Disney (NYSE:DIS) has the ambitious Pandora -- The World of Avatar opening in Disney World this summer, but it's not the next major attraction to roll out in Central Florida. Comcast's (NASDAQ:CMCSA) Universal Orlando is introducing Race Through New York Starring Jimmy Fallon in three months, and it will be the resort's first ride to feature a virtual queue.
Fallon himself offered up details of the new 3-D simulator on his show last week. The ride will whisk guests through New York City after Fallon challenges them to a race through the city. They go underground through the subway, get wet as they splash down in the East River, and even smell New York pizza. We'll find out soon if parkgoers dig it. The ride is now set to open on April 6.
The attraction's most notable feature will be that guests won't have to snake through long queues to check it out. Race Through New York will be Universal Studios Florida's first attraction to feature what Comcast's resort is calling Virtual Line. Kiosks outside of the ride entrance or the official Universal Orlando app will allow guests to reserve a return time. They will then be virtually waiting in line while they can enjoy the rest of the park until it's their time to experience the attraction.
The benefits of a virtual queue are fairly obvious. It's a win-win deal. Patrons get to spend less time in tiresome lines, experiencing less fatigue and getting more done in the process. Theme parks are even bigger beneficiaries. Guests that can spend more time exploring stores and eateries as they are virtually queued up will spend more money than they would if they were trapped in a switch-back line. They can also spend that time in line for other rides, sure, but just keeping crowds on the move opens up the opportunity for incremental sales.
The new Fallon ride won't be the end of virtual queues at Universal Orlando. When the resort's Volcano Bay water park opens two months later, swimsuit-donning guests will be given waterproof TapuTapu bracelets that can square away wait times for signature attractions. The wearable tech buzzes when it's time to ride.
Disney is no stranger to using technology to shave wait times. Guests can reserve access to expedited queues for as many as three attractions a day through its FastPass MagicBands days before their actual visit. Disney World also opened a spruced up Dumbo attraction at the Magic Kingdom five years ago with a virtual system where riders receive pagers. Patrons could then explore an interactive circus tent-housed playground until their time to ride comes up.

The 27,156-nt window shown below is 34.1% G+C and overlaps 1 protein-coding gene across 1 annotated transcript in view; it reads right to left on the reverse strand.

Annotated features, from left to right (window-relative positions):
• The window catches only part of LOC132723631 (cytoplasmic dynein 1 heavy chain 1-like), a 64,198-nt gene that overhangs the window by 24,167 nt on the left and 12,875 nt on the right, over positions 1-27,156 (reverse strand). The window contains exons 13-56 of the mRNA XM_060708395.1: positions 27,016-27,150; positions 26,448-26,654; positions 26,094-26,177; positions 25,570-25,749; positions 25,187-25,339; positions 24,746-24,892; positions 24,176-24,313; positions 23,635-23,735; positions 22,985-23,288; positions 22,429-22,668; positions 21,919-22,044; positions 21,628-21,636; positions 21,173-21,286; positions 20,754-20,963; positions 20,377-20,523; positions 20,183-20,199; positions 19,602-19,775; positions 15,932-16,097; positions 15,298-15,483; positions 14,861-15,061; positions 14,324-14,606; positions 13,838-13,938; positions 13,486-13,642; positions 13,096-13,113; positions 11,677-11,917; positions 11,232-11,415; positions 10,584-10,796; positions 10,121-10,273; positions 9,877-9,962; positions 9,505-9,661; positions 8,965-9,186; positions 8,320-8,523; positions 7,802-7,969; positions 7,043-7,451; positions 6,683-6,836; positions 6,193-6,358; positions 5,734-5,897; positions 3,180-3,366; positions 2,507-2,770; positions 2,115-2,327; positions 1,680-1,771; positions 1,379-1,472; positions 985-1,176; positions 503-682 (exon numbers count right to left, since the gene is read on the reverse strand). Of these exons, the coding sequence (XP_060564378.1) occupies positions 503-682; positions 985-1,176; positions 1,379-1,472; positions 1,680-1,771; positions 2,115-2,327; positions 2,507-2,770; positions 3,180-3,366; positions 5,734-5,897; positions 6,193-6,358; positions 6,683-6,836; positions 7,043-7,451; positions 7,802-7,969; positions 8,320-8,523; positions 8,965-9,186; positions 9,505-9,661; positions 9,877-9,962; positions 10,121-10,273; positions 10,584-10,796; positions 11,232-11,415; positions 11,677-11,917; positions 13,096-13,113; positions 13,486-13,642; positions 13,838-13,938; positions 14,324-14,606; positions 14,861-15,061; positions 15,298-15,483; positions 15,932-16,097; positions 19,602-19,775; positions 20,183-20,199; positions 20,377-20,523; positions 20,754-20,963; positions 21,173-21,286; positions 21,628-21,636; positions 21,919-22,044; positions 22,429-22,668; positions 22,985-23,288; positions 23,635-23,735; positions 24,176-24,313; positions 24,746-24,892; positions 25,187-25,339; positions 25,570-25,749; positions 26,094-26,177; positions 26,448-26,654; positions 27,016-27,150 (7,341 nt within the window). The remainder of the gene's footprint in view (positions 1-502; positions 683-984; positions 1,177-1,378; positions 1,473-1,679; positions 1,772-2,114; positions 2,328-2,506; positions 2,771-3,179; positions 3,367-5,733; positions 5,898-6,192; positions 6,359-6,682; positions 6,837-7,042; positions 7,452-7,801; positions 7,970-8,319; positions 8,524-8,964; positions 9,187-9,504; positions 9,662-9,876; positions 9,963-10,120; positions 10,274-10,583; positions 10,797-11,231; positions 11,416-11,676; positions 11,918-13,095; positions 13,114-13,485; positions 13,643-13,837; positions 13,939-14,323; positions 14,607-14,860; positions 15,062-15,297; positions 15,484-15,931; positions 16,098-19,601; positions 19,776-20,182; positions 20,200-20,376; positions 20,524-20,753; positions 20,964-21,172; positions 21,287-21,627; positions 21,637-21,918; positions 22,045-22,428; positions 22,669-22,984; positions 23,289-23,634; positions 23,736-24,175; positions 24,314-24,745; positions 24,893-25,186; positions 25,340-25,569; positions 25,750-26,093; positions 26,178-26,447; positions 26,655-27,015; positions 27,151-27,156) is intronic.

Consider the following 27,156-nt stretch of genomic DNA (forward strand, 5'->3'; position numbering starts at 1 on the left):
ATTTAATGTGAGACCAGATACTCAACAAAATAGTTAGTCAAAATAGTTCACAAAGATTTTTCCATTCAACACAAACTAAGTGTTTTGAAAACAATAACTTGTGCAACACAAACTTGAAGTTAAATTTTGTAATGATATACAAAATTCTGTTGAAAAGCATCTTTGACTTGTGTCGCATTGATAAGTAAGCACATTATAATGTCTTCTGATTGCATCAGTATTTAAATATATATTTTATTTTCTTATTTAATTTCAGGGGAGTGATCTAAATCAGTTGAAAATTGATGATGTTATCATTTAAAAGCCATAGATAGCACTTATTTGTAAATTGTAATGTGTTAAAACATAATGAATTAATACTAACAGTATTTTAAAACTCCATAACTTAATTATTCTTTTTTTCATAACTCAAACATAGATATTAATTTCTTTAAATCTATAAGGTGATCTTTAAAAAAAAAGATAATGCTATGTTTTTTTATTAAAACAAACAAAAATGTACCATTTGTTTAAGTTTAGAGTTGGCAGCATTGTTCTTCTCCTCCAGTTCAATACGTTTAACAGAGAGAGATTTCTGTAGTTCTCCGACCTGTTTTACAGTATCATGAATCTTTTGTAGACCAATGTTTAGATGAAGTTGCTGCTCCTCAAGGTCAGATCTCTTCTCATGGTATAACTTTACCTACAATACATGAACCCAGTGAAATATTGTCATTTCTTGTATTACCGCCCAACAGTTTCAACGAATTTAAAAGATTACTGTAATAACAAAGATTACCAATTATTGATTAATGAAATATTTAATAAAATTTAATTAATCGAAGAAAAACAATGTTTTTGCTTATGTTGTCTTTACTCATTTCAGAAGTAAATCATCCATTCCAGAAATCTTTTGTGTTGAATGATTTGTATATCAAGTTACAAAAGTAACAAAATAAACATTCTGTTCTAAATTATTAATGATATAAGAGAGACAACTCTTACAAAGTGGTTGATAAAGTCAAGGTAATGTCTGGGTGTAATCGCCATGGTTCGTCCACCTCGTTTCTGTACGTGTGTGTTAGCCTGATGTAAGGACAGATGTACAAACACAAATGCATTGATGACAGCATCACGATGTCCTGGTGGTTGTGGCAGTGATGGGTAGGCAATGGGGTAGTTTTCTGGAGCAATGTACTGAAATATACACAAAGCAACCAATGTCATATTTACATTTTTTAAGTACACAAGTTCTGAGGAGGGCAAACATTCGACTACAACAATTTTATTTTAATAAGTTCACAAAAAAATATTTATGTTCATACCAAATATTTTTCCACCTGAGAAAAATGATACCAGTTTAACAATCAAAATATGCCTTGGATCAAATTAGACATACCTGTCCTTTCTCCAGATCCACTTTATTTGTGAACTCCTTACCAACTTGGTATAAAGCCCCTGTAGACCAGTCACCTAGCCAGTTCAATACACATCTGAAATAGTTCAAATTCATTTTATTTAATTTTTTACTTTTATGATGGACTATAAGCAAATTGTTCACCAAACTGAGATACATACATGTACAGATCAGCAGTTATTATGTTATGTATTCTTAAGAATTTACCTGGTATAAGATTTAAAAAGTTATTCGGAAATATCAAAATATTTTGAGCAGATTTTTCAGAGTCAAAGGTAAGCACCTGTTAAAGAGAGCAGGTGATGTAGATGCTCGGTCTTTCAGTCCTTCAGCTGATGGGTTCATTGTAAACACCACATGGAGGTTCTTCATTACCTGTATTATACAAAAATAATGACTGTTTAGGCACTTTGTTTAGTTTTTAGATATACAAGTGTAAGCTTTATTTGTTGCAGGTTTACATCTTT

Comcast smells synergies
It's not a coincidence that Fallon is the host of the attraction. The Tonight Show is NBC's late-night talk show, and Comcast owns NBCUniversal. Fallon may not be everyone's cup of tea, but the marketing opportunities are juicy. Nearly 9.6 million guests went to Universal Studios Florida in 2015, according to industry tracker Themed Entertainment Association, and exposing them to Fallon and The Tonight Show is branding genius given the competitive nature of late-night television.
Disney isn't asleep at the wheel when it comes to queue technology. It reportedly invested $1 billion in the MyMagic+ platform that powers the MagicBands that facilitate park entrance and FastPass access. However, with some Disney visitors fretting about the advance planning that it takes to maximize the FastPass perk, it's neat to see a high-tech digital solution that can be fired up on the fly.
The big unanswered question is if Universal's Virtual Line will remain a complimentary offering. It won't be charging for the service in April, at least not directly. Some will argue that Universal Orlando's big price hikes for passes in recent years already price in these innovations. However, as it raises the bar on convenience by rolling out more rides on the platform -- and that is highly likely to happen -- can Comcast truly resist not making the perk an actual upcharge item?
Disneyland turned heads last week, announcing that it will be charging $10 a day for access to a new MaxPass service that provides digital access to the California resort's old school ticket-based ride reservation system. Universal Orlando already charges for its Universal Express plan, a more open-ended and convenient form of Disney's FastPass. Virtual Line is going to change the theme park experience in a few months, but the real test will be what it does to Comcast's bottom line.